Responding to the Homeless: Policy and Practice

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Springer US, Apr 30, 1992 - Medical - 258 pages
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Responding to the Homeless: Policy and Practice is largely a product of a unique collaboration between Russell K. Schutt and Gerald R. Garrett and their Boston community. As such, it offers a rich perspective on the problem of homelessness that is derived from the authors' shared experience with researchers, academics, students, providers, policymakers, and homeless persons themselves. Schutt and Garrett take the reader into the shelters and acquaint him or her with the philosophical and practical dilemmas facing line workers as well as policymakers. They also take the reader into the community to better understand the housing market and the dysfunctional continuities among shelter, housing, treatment, and social supports. There are sensitive discussions of the salient health problems that too commonly touch the lives of homeless individuals, such as substance abuse and AIDS. The volume also includes clear descriptions of the sometimes elusive processes of counseling and case management for homeless individuals. The sidebars of "what to do" and "what not to do" contain useful information that will both inform and empower individuals who are working on the front lines, and inspire and prepare future caregivers. While the eminently readable organization and style of the book are sugges tive of a highly practical handbook on the basics of homelessness, the authors and their contributors have also produced a scholarly volume that is replete with current research findings, programs descriptions, case studies, and vignettes.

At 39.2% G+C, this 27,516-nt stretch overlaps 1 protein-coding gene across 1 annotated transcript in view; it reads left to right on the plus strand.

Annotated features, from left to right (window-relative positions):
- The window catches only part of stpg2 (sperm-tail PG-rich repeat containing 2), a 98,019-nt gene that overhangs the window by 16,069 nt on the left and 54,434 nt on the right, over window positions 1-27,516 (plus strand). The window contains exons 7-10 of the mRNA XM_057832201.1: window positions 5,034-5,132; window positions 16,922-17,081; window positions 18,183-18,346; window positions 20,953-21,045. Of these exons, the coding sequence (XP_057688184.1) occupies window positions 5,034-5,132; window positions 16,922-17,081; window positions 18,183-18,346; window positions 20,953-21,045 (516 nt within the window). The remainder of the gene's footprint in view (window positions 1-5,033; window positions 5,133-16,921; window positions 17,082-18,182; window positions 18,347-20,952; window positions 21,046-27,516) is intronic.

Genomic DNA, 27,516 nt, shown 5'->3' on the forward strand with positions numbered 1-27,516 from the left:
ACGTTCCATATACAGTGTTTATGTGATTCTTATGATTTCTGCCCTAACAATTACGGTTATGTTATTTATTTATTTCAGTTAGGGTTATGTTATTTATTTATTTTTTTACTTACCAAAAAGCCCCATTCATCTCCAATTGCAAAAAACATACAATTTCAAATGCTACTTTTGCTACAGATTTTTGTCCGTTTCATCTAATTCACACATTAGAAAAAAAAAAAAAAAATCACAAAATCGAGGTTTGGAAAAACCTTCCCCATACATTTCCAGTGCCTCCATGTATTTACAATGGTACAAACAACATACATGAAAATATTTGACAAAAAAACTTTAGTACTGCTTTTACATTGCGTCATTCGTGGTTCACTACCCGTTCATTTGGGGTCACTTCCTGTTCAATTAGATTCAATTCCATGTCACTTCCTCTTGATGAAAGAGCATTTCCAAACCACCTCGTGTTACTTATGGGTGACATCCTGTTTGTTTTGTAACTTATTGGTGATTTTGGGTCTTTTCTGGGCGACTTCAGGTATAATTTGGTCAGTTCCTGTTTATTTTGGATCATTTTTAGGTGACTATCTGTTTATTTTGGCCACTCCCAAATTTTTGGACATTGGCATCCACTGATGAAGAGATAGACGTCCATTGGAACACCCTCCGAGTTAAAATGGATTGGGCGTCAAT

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The Problem of Homelessness
Shelters and Services
Counseling and Case Managing

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About the author (1992)

Russell K. Schutt, PhD, is professor and chair of sociology at the University of Massachusetts Boston, where he received the 2007 Chancellor s Award for Distinguished Service. Since 1990, he has also beenlecturer on sociology in the Department of Psychiatry (Beth Israel Deaconess Medical Center) at the HarvardMedical School. He completed his BA, MA, and PhD degrees at the University of Illinois at Chicago and was apostdoctoral fellow in the Sociology of Social Control Training Program at Yale University. In addition to eighteditions of the text on which this brief edition is based, Investigating the Social World: The Process and Practiceof Research, and four other coauthored versions for the fields of social work, criminal justice, psychology, andeducation his other books include Homelessness, Housing, and Mental Illness (2011), Social Neuroscience: Brain, Mind, and Society (coedited, 2015), and Organization in a Changing Environment (1986). He hasauthored and coauthored numerous journal articles, book chapters, and research reports on homelessness, mental health, organizations, law, and teaching research methods. His research has included a mixed-methodsinvestigation of a public health coordinated care program, a study of community health workersand recruitment for cancer clinical trials, a mixed-methods study of a youth violence reduction program, a randomized trial of a peer support program for homeless dually diagnosed veterans, and a randomizedevaluation of housing alternatives for homeless persons diagnosed with severe mental illness, with fundingfrom the National Cancer Institute, the Veterans Health Administration, the National Institute of MentalHealth, the John E. Fetzer Institute, and state agencies. His current scholarly foci are the impact of the socialenvironment on cognitive and community functioning, the meaning of housing and service preferences, andthe value of alternative organizational and occupational structures for service delivery. His prior research hasalso included investigation of social factors in legal decisions and admission practices and of influences on joband service satisfaction. Details are available at http: //

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